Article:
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Creating Value with Diverse Teams in Global Management

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Abstract

Describes a set of skills and principles that turn culturally diverse teams from destroyers or mediocre performers into sustaining value creators. The Map-Bridge-Integrate (MBI) approach is presented to identify and develop an operating mode that unlocks each team's own potential. To map, teams use objective means to describe their cultural differences and apply this understanding to explain past incidents and set up future expectations. To bridge, team members communicate carefully, taking others' cultural backgrounds into account and adapting their own behavior to the team. To integrate, team members manage the team's interaction so that relevant information emerges, conflicts are resolved, and ideas evolve and are built upon. It is argued that in each of these steps, cultural differences can both hinder processes and enhance results. It is concluded that the final outcome is the creation and execution of unique and innovative solutions to complex organizational challenge. (PsycINFO Database Record (c) 2012 APA, all rights reserved)

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... Our contention is, therefore, that even if the R&D team is composed entirely of researchers, insofar as they belong to different organizations, they may embed sharply diverse institutional backgrounds. If team members differ significantly in terms of their values, teamwork becomes more complicated (DiStefano & Maznevski, 2000). Researchers inevitably differ in their cultural characteristics (Hoppe, 1993), and the teams they comprise can either overcome or leverage their cultural differences to createor destroyvalue (Ambos & Schlegelmilch, 2004;DiStefano & Maznevski, 2000). ...
... If team members differ significantly in terms of their values, teamwork becomes more complicated (DiStefano & Maznevski, 2000). Researchers inevitably differ in their cultural characteristics (Hoppe, 1993), and the teams they comprise can either overcome or leverage their cultural differences to createor destroyvalue (Ambos & Schlegelmilch, 2004;DiStefano & Maznevski, 2000). ...
... Team members interact on the basis of their own cultural values and norms, which are often tacit and difficult for people from a different culture to understand. Cultural differences inevitably hinder smooth interactions (DiStefano & Maznevski, 2000). ...
Article
Collaboration is a key to success. Nonetheless, collaboration dynamics are affected by partner compatibility, which, in turn, is strongly affected by team member diversity. Studies on team diversity have shown significant variation in the magnitude, significance, and causal direction of the correlations. We examine how international R&D teams collaborate, investigating the impact of team diversity on innovation. We focus on institutional diversity to analyze how, together with the duration of the collaboration, it affects innovation outcomes. We argue that institutional diversity hampers effective knowledge sharing and negatively affects innovation outcomes. However, this negative effect is mitigated by the duration of the R&D collaboration. The longer the diverse actors collaborate, the more likely they are to overcome the barriers of institutional diversity and find effective modes of collaboration for knowledge transfer and innovation. We test our hypotheses in the context of 3,658 clinical trial projects conducted between 2001 and 2015.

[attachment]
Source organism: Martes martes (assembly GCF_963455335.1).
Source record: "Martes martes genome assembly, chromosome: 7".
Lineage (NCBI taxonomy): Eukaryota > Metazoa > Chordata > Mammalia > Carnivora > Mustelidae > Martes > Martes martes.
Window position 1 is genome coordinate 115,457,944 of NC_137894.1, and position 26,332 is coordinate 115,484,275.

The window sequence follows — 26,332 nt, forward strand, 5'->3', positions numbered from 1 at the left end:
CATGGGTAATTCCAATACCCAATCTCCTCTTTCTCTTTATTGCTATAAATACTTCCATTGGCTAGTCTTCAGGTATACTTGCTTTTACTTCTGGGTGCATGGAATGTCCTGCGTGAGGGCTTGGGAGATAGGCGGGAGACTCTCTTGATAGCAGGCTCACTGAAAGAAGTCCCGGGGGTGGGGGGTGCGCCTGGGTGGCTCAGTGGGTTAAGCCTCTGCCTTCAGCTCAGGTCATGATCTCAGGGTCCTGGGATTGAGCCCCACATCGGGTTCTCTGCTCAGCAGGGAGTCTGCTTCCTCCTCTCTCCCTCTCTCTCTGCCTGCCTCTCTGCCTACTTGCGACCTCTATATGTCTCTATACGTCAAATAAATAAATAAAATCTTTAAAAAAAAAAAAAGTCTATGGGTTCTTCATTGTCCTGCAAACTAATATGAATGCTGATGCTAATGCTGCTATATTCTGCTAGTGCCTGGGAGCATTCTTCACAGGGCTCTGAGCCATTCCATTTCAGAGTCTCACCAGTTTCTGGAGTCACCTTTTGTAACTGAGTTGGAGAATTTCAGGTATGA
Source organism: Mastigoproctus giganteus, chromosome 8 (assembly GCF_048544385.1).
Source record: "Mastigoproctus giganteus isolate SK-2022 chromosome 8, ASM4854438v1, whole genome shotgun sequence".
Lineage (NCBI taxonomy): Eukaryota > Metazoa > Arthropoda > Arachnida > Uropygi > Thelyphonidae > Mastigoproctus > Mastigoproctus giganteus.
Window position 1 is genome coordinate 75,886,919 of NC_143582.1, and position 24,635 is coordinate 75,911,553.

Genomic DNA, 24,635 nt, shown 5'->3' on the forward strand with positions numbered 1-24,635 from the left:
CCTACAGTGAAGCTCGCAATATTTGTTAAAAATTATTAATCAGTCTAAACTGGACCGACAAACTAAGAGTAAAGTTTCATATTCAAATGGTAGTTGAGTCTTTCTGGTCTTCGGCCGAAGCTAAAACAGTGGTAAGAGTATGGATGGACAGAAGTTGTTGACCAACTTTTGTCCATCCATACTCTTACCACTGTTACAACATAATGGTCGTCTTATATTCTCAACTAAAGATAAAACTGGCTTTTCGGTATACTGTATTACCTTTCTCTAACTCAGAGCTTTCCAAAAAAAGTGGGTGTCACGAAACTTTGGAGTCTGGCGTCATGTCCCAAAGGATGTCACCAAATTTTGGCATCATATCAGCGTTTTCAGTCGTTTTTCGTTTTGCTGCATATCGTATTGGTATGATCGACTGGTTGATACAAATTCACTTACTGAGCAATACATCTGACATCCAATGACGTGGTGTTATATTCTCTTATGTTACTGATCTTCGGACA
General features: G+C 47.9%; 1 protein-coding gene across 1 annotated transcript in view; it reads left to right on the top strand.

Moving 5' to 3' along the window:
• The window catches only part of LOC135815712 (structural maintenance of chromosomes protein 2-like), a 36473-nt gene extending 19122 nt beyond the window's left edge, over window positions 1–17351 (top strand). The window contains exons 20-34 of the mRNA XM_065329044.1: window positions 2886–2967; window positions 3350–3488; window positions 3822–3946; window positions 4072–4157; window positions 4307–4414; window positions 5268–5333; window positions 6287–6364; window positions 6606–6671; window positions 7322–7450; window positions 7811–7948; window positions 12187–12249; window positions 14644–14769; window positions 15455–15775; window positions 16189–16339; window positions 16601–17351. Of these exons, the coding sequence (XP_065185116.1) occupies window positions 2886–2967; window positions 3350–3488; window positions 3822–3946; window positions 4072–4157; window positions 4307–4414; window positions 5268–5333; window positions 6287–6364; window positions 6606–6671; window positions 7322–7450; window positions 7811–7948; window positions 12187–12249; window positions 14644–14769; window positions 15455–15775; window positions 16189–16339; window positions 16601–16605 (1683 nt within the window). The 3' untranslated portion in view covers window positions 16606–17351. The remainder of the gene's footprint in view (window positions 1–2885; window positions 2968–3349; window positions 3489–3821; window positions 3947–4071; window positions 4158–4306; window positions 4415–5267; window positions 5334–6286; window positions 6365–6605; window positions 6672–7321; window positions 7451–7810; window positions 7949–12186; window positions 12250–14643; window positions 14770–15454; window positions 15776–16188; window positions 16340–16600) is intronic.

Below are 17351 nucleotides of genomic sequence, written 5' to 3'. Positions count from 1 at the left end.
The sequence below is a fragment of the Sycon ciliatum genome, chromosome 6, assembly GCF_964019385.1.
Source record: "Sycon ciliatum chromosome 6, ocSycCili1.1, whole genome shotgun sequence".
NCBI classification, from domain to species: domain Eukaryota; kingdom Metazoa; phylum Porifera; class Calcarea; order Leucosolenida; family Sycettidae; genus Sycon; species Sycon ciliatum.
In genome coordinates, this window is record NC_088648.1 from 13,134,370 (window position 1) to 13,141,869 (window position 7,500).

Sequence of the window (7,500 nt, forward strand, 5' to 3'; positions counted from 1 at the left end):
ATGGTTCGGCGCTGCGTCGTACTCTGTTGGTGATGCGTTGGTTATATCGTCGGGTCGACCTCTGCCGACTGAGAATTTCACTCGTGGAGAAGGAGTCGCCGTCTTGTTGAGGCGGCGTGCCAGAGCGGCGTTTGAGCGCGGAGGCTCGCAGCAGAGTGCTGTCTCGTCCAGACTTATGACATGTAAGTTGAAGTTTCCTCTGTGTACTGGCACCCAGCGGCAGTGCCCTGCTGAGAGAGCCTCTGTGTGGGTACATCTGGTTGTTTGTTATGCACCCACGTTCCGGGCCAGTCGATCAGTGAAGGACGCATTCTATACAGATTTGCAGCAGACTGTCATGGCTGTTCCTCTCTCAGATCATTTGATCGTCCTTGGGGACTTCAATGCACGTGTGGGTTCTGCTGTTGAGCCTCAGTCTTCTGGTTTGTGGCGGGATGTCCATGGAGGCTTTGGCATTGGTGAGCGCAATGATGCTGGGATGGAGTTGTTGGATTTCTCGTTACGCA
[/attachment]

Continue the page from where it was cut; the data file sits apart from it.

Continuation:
... Also, the advancement of technology is seen as a tool to enhance people to connect and interact across the world, as well as facilitate organisation to find the employees or team members with expertise in the area the organisation needs. Thus, the company should develop the global mindset to take advantage of a diversified workforce (DiStefano and Maznevski, 2000;Cohen, 2010). ...
... Those studies examined the relationships between cultural diversity and team performance through various mediators that have presented both the opportunities and challenges for the company. As multicultural teams become important to the organisations, challenges for working as a team are created (De Dreu et al., 1999;Wall and Callister, 1995;DiStefano and Maznevski, 2000;Jones et al., 2020). ...